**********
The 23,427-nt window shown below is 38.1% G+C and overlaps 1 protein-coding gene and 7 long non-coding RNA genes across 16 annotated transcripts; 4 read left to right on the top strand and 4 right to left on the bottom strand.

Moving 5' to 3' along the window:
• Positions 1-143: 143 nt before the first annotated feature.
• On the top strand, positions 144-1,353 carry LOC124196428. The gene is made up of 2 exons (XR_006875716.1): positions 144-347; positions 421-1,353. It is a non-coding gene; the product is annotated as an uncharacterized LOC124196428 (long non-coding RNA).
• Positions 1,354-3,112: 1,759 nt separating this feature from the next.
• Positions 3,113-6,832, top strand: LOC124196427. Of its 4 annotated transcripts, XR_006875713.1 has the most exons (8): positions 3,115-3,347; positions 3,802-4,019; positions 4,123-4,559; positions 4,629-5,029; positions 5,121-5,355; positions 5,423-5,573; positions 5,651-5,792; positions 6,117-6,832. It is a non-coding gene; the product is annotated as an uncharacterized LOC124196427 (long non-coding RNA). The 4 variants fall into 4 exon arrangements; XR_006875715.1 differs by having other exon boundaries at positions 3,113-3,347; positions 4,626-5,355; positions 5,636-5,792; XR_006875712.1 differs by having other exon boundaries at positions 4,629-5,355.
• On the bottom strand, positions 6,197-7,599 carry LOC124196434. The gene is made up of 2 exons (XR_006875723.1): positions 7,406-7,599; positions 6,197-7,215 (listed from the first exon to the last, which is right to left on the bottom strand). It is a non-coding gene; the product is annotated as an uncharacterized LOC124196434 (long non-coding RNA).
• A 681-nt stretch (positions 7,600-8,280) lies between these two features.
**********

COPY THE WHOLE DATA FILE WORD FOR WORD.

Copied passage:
The 23,427-nt window shown below is 38.1% G+C and overlaps 1 protein-coding gene and 7 long non-coding RNA genes across 16 annotated transcripts; 4 read left to right on the top strand and 4 right to left on the bottom strand.

Moving 5' to 3' along the window:
• Positions 1-143: 143 nt before the first annotated feature.
• On the top strand, positions 144-1,353 carry LOC124196428. The gene is made up of 2 exons (XR_006875716.1): positions 144-347; positions 421-1,353. It is a non-coding gene; the product is annotated as an uncharacterized LOC124196428 (long non-coding RNA).
• Positions 1,354-3,112: 1,759 nt separating this feature from the next.
• Positions 3,113-6,832, top strand: LOC124196427. Of its 4 annotated transcripts, XR_006875713.1 has the most exons (8): positions 3,115-3,347; positions 3,802-4,019; positions 4,123-4,559; positions 4,629-5,029; positions 5,121-5,355; positions 5,423-5,573; positions 5,651-5,792; positions 6,117-6,832. It is a non-coding gene; the product is annotated as an uncharacterized LOC124196427 (long non-coding RNA). The 4 variants fall into 4 exon arrangements; XR_006875715.1 differs by having other exon boundaries at positions 3,113-3,347; positions 4,626-5,355; positions 5,636-5,792; XR_006875712.1 differs by having other exon boundaries at positions 4,629-5,355.
• On the bottom strand, positions 6,197-7,599 carry LOC124196434. The gene is made up of 2 exons (XR_006875723.1): positions 7,406-7,599; positions 6,197-7,215 (listed from the first exon to the last, which is right to left on the bottom strand). It is a non-coding gene; the product is annotated as an uncharacterized LOC124196434 (long non-coding RNA).
• A 681-nt stretch (positions 7,600-8,280) lies between these two features.